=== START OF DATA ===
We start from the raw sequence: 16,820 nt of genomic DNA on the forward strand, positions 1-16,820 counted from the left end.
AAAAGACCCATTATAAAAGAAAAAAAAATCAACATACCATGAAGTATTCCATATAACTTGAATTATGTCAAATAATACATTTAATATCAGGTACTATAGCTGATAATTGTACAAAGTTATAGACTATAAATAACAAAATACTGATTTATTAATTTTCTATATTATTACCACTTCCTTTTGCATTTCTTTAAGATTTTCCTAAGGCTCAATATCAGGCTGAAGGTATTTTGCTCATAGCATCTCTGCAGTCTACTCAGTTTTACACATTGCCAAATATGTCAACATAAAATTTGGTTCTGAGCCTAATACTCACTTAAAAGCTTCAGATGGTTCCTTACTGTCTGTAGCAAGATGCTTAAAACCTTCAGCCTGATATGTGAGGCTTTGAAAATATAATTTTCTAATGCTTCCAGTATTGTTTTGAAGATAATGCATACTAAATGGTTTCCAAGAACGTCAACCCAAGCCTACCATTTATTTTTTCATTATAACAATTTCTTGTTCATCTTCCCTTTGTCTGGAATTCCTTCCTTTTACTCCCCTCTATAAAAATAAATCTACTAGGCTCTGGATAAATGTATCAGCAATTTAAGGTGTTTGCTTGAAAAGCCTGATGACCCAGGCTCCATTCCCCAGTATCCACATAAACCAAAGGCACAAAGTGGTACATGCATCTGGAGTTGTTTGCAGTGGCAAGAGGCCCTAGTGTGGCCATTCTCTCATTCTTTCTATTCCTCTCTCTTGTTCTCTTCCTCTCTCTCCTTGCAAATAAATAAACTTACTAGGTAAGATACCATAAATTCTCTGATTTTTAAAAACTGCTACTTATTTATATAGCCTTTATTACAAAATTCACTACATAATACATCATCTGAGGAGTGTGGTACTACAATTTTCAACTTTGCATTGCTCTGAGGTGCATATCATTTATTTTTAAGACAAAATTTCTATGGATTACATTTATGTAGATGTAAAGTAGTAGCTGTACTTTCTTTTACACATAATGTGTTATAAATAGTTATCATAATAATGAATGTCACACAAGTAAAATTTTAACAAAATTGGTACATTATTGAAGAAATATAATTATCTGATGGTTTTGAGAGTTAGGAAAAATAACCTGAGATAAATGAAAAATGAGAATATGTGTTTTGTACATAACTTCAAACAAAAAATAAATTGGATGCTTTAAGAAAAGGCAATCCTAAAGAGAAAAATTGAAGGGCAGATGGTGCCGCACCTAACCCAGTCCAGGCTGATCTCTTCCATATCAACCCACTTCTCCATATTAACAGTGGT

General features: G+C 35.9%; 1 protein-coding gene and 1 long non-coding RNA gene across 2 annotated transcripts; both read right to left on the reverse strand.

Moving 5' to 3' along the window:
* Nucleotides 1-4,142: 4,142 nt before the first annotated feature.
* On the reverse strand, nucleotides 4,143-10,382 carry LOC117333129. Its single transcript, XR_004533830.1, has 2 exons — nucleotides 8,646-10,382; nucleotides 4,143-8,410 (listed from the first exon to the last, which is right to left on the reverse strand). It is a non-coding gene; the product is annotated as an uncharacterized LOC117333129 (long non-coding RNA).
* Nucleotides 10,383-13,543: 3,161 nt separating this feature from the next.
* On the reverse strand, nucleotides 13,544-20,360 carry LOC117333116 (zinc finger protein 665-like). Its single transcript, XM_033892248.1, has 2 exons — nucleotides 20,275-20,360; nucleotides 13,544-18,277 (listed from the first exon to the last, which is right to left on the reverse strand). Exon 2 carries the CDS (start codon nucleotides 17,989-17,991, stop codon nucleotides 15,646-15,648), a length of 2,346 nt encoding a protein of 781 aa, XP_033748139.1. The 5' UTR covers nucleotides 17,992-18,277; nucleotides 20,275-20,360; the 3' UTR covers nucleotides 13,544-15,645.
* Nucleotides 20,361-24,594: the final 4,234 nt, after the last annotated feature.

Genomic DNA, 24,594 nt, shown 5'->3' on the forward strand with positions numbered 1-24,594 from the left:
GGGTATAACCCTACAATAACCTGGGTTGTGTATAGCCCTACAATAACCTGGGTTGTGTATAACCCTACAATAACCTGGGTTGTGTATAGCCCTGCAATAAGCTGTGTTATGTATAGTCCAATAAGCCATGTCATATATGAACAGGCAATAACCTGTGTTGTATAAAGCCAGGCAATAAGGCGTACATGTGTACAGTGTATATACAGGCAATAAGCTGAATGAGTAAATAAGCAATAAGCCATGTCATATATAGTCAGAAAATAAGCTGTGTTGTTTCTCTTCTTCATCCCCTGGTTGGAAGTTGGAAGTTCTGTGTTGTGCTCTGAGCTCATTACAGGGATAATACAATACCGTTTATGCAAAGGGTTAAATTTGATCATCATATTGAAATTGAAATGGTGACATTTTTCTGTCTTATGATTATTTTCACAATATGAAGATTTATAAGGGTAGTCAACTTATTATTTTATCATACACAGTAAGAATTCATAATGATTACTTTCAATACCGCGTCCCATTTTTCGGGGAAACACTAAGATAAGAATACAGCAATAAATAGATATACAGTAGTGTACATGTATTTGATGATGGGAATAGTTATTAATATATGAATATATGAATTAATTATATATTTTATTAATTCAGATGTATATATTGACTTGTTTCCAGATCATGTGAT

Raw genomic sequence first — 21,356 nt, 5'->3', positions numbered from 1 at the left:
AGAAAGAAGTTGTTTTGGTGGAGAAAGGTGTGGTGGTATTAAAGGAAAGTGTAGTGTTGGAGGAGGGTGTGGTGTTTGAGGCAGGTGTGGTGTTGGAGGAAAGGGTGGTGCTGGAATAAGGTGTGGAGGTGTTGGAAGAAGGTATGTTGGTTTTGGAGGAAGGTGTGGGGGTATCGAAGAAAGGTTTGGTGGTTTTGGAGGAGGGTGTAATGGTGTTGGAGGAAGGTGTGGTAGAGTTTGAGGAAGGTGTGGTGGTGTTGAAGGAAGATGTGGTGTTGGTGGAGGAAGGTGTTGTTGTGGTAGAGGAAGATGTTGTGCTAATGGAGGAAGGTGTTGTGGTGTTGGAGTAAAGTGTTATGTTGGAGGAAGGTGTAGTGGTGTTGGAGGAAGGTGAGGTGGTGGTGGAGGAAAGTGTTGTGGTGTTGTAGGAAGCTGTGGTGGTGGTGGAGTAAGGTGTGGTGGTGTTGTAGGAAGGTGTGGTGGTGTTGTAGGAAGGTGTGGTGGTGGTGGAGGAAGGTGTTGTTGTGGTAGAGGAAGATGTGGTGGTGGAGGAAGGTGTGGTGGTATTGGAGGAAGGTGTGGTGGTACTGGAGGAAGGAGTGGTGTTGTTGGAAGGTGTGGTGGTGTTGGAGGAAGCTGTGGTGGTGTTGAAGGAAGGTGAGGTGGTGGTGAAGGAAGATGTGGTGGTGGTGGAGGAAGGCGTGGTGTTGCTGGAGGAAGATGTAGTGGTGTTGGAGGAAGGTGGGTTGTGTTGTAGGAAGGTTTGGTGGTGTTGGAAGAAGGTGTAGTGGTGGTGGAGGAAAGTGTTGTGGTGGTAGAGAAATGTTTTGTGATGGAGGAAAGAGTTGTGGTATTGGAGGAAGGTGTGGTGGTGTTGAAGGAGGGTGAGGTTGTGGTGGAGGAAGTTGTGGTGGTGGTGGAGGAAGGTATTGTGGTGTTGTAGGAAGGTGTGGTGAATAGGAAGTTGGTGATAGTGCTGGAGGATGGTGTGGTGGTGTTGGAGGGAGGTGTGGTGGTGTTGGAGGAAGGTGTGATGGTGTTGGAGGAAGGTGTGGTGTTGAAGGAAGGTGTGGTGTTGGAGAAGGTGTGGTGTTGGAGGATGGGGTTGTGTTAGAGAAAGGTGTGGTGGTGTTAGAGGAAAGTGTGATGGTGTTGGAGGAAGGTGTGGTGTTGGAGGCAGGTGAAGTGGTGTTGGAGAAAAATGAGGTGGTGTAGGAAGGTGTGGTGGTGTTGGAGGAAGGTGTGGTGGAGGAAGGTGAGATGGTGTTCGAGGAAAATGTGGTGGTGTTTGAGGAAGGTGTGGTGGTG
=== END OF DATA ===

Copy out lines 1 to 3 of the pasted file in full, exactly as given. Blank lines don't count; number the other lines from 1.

We start from the raw sequence: 16,820 nt of genomic DNA on the forward strand, positions 1-16,820 counted from the left end.
AAAAGACCCATTATAAAAGAAAAAAAAATCAACATACCATGAAGTATTCCATATAACTTGAATTATGTCAAATAATACATTTAATATCAGGTACTATAGCTGATAATTGTACAAAGTTATAGACTATAAATAACAAAATACTGATTTATTAATTTTCTATATTATTACCACTTCCTTTTGCATTTCTTTAAGATTTTCCTAAGGCTCAATATCAGGCTGAAGGTATTTTGCTCATAGCATCTCTGCAGTCTACTCAGTTTTACACATTGCCAAATATGTCAACATAAAATTTGGTTCTGAGCCTAATACTCACTTAAAAGCTTCAGATGGTTCCTTACTGTCTGTAGCAAGATGCTTAAAACCTTCAGCCTGATATGTGAGGCTTTGAAAATATAATTTTCTAATGCTTCCAGTATTGTTTTGAAGATAATGCATACTAAATGGTTTCCAAGAACGTCAACCCAAGCCTACCATTTATTTTTTCATTATAACAATTTCTTGTTCATCTTCCCTTTGTCTGGAATTCCTTCCTTTTACTCCCCTCTATAAAAATAAATCTACTAGGCTCTGGATAAATGTATCAGCAATTTAAGGTGTTTGCTTGAAAAGCCTGATGACCCAGGCTCCATTCCCCAGTATCCACATAAACCAAAGGCACAAAGTGGTACATGCATCTGGAGTTGTTTGCAGTGGCAAGAGGCCCTAGTGTGGCCATTCTCTCATTCTTTCTATTCCTCTCTCTTGTTCTCTTCCTCTCTCTCCTTGCAAATAAATAAACTTACTAGGTAAGATACCATAAATTCTCTGATTTTTAAAAACTGCTACTTATTTATATAGCCTTTATTACAAAATTCACTACATAATACATCATCTGAGGAGTGTGGTACTACAATTTTCAACTTTGCATTGCTCTGAGGTGCATATCATTTATTTTTAAGACAAAATTTCTATGGATTACATTTATGTAGATGTAAAGTAGTAGCTGTACTTTCTTTTACACATAATGTGTTATAAATAGTTATCATAATAATGAATGTCACACAAGTAAAATTTTAACAAAATTGGTACATTATTGAAGAAATATAATTATCTGATGGTTTTGAGAGTTAGGAAAAATAACCTGAGATAAATGAAAAATGAGAATATGTGTTTTGTACATAACTTCAAACAAAAAATAAATTGGATGCTTTAAGAAAAGGCAATCCTAAAGAGAAAAATTGAAGGGCAGATGGTGCCGCACCTAACCCAGTCCAGGCTGATCTCTTCCATATCAACCCACTTCTCCATATTAACAGTGGT

General features: G+C 35.9%; 1 protein-coding gene and 1 long non-coding RNA gene across 2 annotated transcripts; both read right to left on the reverse strand.